What Is Love?

6th Sunday of Easter

Acts 10:25-26,34-35,44-48

Psalm 98:1-4

1 John 4:7-10

John 15:9-17

When preparing to preach at Mass, in my experience, it is very easy to just skim over the 1st and 2nd readings and even the Responsorial Psalm in order to see what the Gospel message is for the week. Very often the Gospel passages proclaimed at Mass have the “meat” of Jesus’ teachings that can really change our lives when we apply them and live them out. Today’s Gospel from John is no different. It’s message is clear and to the point. Jesus tells us, “Love one another as I love you.”

But in order to better understand this “love” that Jesus is talking about, we really need to go back to the 2nd reading today from the first Letter of Saint John. It would be a shame if we just skimmed over it because I believe it is one of the most beautiful passages in the New Testament. It reads almost like a love poem. It is only 4 lines long, but profoundly powerful. So allow me to read it to you again:

“Beloved, let us love one another, because love is of God; everyone who loves is begotten by God and knows God. Whoever is without love does not know God, for God is love. In this way the love of God was revealed to us: God sent his only Son into the world so that we might have life through him. In this is love: not that we have loved God, but that he loved us and sent his Son as expiation for our sins.” (1 John 4:7-10).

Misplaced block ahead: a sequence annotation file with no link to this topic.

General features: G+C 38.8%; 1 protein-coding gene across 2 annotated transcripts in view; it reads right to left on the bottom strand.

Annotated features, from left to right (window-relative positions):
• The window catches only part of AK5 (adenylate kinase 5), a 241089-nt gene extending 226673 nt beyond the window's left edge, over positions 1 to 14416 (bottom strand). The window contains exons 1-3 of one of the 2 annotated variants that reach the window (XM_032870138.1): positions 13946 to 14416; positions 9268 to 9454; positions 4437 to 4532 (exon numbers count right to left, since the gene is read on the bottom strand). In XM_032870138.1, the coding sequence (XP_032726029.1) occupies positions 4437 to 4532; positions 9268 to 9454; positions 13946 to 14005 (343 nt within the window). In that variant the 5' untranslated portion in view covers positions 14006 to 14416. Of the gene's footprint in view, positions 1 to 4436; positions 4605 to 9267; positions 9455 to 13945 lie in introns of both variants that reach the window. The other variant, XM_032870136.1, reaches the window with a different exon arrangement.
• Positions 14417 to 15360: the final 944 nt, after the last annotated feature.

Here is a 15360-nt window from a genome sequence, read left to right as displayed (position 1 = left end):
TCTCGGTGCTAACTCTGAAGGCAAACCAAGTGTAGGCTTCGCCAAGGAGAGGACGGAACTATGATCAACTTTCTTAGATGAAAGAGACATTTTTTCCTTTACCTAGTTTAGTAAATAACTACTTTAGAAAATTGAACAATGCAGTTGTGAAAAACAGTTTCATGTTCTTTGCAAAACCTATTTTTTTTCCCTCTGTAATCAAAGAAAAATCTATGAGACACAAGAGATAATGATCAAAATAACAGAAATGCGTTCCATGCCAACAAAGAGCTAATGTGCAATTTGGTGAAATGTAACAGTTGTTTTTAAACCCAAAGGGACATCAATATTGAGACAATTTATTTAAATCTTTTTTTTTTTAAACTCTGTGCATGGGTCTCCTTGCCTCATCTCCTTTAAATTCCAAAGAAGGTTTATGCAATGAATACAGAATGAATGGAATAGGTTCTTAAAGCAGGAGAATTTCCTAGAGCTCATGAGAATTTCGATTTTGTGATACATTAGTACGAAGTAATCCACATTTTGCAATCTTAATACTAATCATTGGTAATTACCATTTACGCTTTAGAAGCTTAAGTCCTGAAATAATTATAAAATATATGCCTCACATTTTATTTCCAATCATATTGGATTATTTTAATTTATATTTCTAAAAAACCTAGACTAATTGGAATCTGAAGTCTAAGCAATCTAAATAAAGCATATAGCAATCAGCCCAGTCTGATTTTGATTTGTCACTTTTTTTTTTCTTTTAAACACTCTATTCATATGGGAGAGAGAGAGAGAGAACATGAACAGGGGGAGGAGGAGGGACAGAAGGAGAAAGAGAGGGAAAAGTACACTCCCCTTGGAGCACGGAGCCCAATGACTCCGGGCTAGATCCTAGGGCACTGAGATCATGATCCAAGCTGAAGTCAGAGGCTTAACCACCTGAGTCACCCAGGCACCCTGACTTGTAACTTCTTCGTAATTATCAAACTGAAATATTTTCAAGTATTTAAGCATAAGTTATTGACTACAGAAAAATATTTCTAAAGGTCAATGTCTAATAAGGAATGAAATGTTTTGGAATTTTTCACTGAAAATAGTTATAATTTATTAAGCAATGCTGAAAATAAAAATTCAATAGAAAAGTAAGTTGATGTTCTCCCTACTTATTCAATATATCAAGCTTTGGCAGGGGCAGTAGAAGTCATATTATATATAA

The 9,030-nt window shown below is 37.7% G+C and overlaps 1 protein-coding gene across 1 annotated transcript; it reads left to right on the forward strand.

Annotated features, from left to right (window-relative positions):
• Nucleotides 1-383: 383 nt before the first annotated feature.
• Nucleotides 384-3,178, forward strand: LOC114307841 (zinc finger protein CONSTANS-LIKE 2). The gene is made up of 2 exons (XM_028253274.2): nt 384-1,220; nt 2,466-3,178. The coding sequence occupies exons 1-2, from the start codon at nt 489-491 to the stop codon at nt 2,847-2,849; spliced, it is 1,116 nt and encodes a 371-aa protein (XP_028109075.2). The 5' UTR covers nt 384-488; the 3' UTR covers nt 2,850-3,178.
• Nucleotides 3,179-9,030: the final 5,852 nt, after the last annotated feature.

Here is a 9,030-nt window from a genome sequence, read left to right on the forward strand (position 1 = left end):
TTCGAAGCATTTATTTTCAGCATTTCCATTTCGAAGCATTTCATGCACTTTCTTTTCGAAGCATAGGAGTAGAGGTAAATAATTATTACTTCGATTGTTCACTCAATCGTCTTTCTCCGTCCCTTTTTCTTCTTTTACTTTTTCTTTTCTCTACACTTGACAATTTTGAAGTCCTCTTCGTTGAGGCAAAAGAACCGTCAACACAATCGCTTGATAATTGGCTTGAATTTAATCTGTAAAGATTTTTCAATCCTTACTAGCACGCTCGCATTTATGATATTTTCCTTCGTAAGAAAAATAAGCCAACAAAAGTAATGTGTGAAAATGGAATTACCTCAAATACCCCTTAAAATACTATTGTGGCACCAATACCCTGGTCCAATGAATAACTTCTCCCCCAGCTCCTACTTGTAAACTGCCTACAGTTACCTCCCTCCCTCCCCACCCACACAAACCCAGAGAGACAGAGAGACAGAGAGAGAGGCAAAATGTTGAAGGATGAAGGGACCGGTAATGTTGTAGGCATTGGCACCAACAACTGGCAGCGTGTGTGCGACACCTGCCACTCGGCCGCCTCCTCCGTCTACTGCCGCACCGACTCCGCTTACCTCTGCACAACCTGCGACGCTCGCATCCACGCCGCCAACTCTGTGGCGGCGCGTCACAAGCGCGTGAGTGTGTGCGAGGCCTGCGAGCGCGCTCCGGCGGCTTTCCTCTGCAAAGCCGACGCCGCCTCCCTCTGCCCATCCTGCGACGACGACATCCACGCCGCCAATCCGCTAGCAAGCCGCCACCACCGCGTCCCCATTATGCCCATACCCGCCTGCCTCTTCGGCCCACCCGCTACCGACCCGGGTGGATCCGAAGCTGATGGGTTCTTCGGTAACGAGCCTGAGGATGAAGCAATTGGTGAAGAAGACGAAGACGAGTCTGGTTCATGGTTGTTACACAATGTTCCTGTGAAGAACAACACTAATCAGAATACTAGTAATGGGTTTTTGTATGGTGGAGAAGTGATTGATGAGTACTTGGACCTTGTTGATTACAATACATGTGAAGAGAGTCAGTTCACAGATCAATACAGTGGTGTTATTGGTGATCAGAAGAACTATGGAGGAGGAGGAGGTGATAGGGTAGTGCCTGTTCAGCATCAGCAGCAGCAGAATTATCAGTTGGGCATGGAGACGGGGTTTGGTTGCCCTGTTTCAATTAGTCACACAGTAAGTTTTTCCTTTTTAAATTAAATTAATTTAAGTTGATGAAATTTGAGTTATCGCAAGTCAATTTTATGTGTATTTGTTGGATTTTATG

So next time you tell someone that you “love” him or her… I want you to think of this passage. Because all you ever wanted to or needed to know about love, is explained in these 4 verses. Therefore, you really have to understand this passage so that you are sure that you actually mean what you say when using the word “love.”

“Beloved, let us love one another, because love is of God; everyone who loves is begotten by God and knows God.” Love comes from one source… God. It’s not a man made emotion. It originates from God who is love. Therefore if you truly have love inside of you, then you have God inside of you as well. Even an atheist, one who doesn’t believe in God, in some way, knows God simply by loving others.

“Whoever is without love does not know God, for God is love.” Therefore if God is love, it would make sense that someone who has absolutely no love for anyone can NOT possibly know God. I would take this even farther and say that love and hate can’t reside in the same person at the same time because of how opposite they are. You can’t on one hand tell your child, a friend or your soul mate that you “love” them but on the other hand hold a grudge or hate against someone else. One expresses the presence of God. The other expresses the absence of God. The two don’t mesh.

“In this way the love of God was revealed to us: God sent his only Son into the world so that we might have life through him.” Here, God reveals to us what is love. God didn’t reveal love through His speech, but through His actions. God decided to show us what love looked like by sending us His Son. To live for us. To die for us. To save us. I personally couldn’t imagine standing by watching one of my children suffer a horrendous death. Even if it was for the greater good, I don’t think I would have it in me to keep going. But that’s exactly what God did. He allowed His Son to suffer out of love for us.

“In this is love: not that we have loved God, but that he loved us and sent his Son as expiation for our sins.” Love is not in the receiving, it is in the giving. Love wasn’t “created” by us out of thanksgiving towards God… Love was “born” from God when He extended it to us through His Son. This sacrifice is the height… the pinnacle of true Love.